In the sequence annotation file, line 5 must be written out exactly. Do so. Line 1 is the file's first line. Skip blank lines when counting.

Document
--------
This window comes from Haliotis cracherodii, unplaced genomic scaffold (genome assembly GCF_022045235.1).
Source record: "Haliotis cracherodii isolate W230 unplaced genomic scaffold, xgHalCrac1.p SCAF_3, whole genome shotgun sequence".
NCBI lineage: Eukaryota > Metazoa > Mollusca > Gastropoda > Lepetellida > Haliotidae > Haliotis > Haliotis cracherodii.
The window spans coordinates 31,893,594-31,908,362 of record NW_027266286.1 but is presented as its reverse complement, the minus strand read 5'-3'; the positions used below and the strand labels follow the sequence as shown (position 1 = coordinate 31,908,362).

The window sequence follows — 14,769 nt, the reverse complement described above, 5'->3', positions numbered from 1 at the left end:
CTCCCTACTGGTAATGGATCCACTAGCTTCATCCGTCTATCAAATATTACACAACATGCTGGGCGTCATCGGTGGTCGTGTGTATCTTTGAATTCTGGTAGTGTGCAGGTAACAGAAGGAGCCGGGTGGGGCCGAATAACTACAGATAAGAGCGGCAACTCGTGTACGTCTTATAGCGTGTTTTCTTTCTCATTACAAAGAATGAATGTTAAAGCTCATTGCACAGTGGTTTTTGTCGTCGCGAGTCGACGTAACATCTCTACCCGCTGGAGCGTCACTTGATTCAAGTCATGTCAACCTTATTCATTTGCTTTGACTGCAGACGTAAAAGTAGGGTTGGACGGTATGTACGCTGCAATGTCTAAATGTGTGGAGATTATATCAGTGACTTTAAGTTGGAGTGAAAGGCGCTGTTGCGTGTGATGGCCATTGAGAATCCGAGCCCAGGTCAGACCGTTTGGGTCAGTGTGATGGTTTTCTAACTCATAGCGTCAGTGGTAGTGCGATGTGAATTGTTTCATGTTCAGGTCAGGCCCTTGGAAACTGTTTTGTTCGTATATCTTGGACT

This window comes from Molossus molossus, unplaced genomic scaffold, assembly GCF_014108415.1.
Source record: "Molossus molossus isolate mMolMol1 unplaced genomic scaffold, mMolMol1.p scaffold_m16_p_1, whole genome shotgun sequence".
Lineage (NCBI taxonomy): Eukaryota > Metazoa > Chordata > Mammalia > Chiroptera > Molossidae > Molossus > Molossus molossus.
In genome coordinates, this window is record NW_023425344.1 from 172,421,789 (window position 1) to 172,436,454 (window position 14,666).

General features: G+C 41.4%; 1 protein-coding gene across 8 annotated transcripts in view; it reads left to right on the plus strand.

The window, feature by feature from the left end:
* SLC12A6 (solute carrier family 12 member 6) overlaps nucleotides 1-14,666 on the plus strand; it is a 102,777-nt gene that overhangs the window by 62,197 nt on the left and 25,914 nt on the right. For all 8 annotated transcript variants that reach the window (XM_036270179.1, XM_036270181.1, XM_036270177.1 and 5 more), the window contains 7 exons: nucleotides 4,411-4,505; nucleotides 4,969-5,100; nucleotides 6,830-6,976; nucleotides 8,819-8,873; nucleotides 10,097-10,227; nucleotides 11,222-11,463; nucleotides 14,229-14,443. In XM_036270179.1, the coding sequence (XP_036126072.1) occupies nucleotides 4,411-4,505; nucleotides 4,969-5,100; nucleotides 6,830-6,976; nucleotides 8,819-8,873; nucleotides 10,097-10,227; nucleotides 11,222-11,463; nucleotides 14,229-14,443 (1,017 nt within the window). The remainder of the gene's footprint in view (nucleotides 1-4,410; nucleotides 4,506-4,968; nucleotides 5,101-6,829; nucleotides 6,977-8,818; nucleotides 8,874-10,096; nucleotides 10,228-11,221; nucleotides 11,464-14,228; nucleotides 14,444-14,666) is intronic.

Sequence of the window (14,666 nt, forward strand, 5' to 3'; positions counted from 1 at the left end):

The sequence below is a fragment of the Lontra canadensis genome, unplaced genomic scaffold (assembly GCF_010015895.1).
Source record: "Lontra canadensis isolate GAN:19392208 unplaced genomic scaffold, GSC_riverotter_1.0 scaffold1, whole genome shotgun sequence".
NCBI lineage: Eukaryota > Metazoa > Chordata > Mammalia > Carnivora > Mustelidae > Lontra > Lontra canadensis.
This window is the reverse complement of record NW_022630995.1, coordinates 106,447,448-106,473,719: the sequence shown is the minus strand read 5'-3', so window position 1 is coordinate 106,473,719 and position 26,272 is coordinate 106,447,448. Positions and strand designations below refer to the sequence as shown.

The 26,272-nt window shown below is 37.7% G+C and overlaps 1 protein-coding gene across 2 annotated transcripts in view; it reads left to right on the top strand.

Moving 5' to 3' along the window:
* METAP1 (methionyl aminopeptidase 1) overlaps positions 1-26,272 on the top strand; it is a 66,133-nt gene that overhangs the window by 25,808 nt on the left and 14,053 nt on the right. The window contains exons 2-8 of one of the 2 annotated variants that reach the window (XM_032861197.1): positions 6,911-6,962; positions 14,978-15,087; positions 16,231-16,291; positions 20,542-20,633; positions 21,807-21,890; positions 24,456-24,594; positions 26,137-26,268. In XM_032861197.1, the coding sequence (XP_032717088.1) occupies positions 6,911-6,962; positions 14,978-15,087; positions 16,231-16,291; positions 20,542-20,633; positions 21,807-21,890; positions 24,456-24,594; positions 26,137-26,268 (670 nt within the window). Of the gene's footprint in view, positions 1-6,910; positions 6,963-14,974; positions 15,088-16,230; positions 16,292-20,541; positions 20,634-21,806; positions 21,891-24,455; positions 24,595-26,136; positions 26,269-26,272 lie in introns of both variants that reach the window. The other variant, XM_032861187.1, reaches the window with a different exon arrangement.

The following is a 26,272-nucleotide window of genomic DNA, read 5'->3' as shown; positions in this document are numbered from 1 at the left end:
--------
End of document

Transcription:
The window sequence follows — 14,769 nt, the reverse complement described above, 5'->3', positions numbered from 1 at the left end: